12. 12. Cohen T, Nahari D, Cerem LW, Neufeld G, Levi BZ (1996) Interleukin 6 induces the expression of vascular endothelial growth factor. J Biol Chem 271: 736–741.T. CohenD. NahariLW CeremG. NeufeldBZ Levi1996Interleukin 6 induces the expression of vascular endothelial growth factor.J Biol Chem271736741
  13. 13. Fukuda R, Kelly B, Semenza GL (2003) Vascular Endothelial Growth Factor Gene Expression in Colon Cancer Cells Exposed to Prostaglandin E2 Is Mediated by Hypoxia-inducible Factor 1. Cancer Res 63: 2330.R. FukudaB. KellyGL Semenza2003Vascular Endothelial Growth Factor Gene Expression in Colon Cancer Cells Exposed to Prostaglandin E2 Is Mediated by Hypoxia-inducible Factor 1.Cancer Res632330
  14. 14. Jurek D, Udilova N, Jozkowicz A, Nohl H, Marian B, et al. (2005) Dietary lipid hydroperoxides induce expression of vascular endothelial growth factor (VEGF) in human colorectal tumor cells. FASEB J 19: 97–99.D. JurekN. UdilovaA. JozkowiczH. NohlB. Marian2005Dietary lipid hydroperoxides induce expression of vascular endothelial growth factor (VEGF) in human colorectal tumor cells.FASEB J199799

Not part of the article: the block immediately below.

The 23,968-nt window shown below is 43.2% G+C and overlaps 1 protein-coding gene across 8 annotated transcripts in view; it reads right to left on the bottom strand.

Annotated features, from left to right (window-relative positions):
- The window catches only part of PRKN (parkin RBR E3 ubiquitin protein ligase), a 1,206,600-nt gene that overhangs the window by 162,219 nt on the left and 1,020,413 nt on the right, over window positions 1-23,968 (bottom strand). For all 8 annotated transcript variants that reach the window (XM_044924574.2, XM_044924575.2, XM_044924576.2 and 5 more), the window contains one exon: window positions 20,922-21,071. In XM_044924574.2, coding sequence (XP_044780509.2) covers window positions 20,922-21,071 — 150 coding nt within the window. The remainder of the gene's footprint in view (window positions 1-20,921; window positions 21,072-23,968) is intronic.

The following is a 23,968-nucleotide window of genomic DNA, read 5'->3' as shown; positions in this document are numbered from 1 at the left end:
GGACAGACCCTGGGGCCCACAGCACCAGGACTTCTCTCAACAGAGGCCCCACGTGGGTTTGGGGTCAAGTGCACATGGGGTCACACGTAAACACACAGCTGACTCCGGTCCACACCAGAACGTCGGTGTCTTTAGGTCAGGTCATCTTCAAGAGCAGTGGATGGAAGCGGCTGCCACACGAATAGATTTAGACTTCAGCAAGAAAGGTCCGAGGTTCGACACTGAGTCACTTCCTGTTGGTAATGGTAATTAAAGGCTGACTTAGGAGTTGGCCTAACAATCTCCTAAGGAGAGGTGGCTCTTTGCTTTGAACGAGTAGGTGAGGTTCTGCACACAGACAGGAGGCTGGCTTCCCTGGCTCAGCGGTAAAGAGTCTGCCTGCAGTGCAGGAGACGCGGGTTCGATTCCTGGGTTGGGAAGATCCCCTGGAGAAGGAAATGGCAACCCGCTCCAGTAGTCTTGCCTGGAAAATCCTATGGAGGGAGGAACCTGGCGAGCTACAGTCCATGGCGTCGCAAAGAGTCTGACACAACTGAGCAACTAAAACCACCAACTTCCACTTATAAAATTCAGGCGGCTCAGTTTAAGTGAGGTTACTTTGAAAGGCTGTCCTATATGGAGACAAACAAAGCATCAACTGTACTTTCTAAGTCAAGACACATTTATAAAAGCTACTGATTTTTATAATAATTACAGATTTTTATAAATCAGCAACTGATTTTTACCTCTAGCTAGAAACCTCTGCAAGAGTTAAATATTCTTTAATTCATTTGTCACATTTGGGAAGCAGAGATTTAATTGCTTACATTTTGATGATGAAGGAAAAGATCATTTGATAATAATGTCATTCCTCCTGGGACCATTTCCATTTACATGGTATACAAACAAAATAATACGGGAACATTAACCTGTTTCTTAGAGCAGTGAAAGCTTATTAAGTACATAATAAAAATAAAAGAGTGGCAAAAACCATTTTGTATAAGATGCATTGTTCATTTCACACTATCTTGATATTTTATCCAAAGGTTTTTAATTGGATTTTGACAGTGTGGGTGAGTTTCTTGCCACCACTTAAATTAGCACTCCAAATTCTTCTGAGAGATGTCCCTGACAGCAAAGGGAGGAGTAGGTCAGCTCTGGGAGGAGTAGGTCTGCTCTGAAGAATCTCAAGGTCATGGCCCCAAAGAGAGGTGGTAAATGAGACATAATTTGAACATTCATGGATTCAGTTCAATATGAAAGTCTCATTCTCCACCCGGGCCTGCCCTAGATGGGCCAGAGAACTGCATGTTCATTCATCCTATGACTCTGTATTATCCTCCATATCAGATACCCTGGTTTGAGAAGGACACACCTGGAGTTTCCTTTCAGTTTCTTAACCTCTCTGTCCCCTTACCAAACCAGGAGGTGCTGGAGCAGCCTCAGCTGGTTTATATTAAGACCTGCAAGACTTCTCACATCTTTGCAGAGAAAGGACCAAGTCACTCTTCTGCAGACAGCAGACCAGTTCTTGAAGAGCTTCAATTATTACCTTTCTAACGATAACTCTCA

15. 15. Ko HM, Seo KH, Han SJ, Ahn KY, Choi IH, et al. (2002) Nuclear factor kappaB dependency of platelet-activating factor-induced angiogenesis. Cancer Res 62: 1809–1814.HM KoKH SeoSJ HanKY AhnIH Choi2002Nuclear factor kappaB dependency of platelet-activating factor-induced angiogenesis.Cancer Res6218091814
  16. 16. Mezentsev A, Seta F, Dunn MW, Ono N, Falck JR, et al. (2002) Eicosanoid regulation of vascular endothelial growth factor expression and angiogenesis in microvessel endothelial cells. J Biol Chem 277: 18670–18676.A. MezentsevF. SetaMW DunnN. OnoJR Falck2002Eicosanoid regulation of vascular endothelial growth factor expression and angiogenesis in microvessel endothelial cells.J Biol Chem2771867018676
  17. 17. Tsujii M, Kawano S, Tsuji S, Sawaoka H, Hori M, et al. (1998) Cyclooxygenase regulates angiogenesis induced by colon cancer cells. Cell 93: 705–716.M. TsujiiS. KawanoS. TsujiH. SawaokaM. Hori1998Cyclooxygenase regulates angiogenesis induced by colon cancer cells.Cell93705716
  18. 18. Cianchi F, Cortesini C, Bechi P, Messerini L, Vannacci A, et al. (2001) Up-regulation of cyclooxygenase 2 gene expression correlates with tumor angiogenesis in human colorectal cancer. Gastroenterology 121: 1339–1347.F. CianchiC. CortesiniP. BechiL. MesseriniA. Vannacci2001Up-regulation of cyclooxygenase 2 gene expression correlates with tumor angiogenesis in human colorectal cancer.Gastroenterology12113391347